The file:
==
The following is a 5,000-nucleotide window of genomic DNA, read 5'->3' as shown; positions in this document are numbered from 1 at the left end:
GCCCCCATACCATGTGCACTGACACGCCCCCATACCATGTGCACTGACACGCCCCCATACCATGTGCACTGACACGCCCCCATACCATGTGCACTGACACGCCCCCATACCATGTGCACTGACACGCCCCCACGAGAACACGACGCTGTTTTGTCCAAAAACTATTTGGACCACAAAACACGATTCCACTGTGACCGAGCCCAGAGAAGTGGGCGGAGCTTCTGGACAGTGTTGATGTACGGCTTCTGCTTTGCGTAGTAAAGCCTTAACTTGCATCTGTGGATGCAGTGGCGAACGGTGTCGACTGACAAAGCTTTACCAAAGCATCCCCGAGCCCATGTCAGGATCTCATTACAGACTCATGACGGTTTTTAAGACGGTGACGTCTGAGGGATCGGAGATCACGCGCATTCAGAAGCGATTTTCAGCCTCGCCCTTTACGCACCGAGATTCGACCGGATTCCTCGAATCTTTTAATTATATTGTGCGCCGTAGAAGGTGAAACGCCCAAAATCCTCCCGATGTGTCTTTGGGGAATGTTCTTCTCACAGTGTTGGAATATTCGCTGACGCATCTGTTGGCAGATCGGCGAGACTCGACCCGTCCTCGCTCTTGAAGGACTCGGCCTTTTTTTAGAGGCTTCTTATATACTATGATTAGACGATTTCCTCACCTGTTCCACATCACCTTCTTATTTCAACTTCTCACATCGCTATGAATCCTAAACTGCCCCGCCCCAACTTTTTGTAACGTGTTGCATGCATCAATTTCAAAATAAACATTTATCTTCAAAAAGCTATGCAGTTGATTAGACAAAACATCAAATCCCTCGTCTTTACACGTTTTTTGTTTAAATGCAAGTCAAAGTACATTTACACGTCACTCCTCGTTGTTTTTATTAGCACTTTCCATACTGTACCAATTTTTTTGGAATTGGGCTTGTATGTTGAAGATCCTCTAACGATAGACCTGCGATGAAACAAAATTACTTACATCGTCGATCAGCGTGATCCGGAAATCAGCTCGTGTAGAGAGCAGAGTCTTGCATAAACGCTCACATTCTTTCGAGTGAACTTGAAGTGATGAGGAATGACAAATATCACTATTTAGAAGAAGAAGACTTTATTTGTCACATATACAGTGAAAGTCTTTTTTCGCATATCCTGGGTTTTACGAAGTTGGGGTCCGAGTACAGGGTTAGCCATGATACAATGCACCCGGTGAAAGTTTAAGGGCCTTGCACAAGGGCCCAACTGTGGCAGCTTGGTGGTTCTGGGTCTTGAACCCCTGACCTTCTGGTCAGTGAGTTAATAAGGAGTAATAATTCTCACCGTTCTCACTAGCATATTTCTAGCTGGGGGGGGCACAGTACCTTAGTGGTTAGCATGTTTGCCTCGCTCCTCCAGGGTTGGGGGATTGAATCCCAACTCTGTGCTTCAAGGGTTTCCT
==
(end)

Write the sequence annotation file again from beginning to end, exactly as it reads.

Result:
The following is a 5,000-nucleotide window of genomic DNA, read 5'->3' as shown; positions in this document are numbered from 1 at the left end:
GCCCCCATACCATGTGCACTGACACGCCCCCATACCATGTGCACTGACACGCCCCCATACCATGTGCACTGACACGCCCCCATACCATGTGCACTGACACGCCCCCATACCATGTGCACTGACACGCCCCCACGAGAACACGACGCTGTTTTGTCCAAAAACTATTTGGACCACAAAACACGATTCCACTGTGACCGAGCCCAGAGAAGTGGGCGGAGCTTCTGGACAGTGTTGATGTACGGCTTCTGCTTTGCGTAGTAAAGCCTTAACTTGCATCTGTGGATGCAGTGGCGAACGGTGTCGACTGACAAAGCTTTACCAAAGCATCCCCGAGCCCATGTCAGGATCTCATTACAGACTCATGACGGTTTTTAAGACGGTGACGTCTGAGGGATCGGAGATCACGCGCATTCAGAAGCGATTTTCAGCCTCGCCCTTTACGCACCGAGATTCGACCGGATTCCTCGAATCTTTTAATTATATTGTGCGCCGTAGAAGGTGAAACGCCCAAAATCCTCCCGATGTGTCTTTGGGGAATGTTCTTCTCACAGTGTTGGAATATTCGCTGACGCATCTGTTGGCAGATCGGCGAGACTCGACCCGTCCTCGCTCTTGAAGGACTCGGCCTTTTTTTAGAGGCTTCTTATATACTATGATTAGACGATTTCCTCACCTGTTCCACATCACCTTCTTATTTCAACTTCTCACATCGCTATGAATCCTAAACTGCCCCGCCCCAACTTTTTGTAACGTGTTGCATGCATCAATTTCAAAATAAACATTTATCTTCAAAAAGCTATGCAGTTGATTAGACAAAACATCAAATCCCTCGTCTTTACACGTTTTTTGTTTAAATGCAAGTCAAAGTACATTTACACGTCACTCCTCGTTGTTTTTATTAGCACTTTCCATACTGTACCAATTTTTTTGGAATTGGGCTTGTATGTTGAAGATCCTCTAACGATAGACCTGCGATGAAACAAAATTACTTACATCGTCGATCAGCGTGATCCGGAAATCAGCTCGTGTAGAGAGCAGAGTCTTGCATAAACGCTCACATTCTTTCGAGTGAACTTGAAGTGATGAGGAATGACAAATATCACTATTTAGAAGAAGAAGACTTTATTTGTCACATATACAGTGAAAGTCTTTTTTCGCATATCCTGGGTTTTACGAAGTTGGGGTCCGAGTACAGGGTTAGCCATGATACAATGCACCCGGTGAAAGTTTAAGGGCCTTGCACAAGGGCCCAACTGTGGCAGCTTGGTGGTTCTGGGTCTTGAACCCCTGACCTTCTGGTCAGTGAGTTAATAAGGAGTAATAATTCTCACCGTTCTCACTAGCATATTTCTAGCTGGGGGGGGCACAGTACCTTAGTGGTTAGCATGTTTGCCTCGCTCCTCCAGGGTTGGGGGATTGAATCCCAACTCTGTGCTTCAAGGGTTTCCT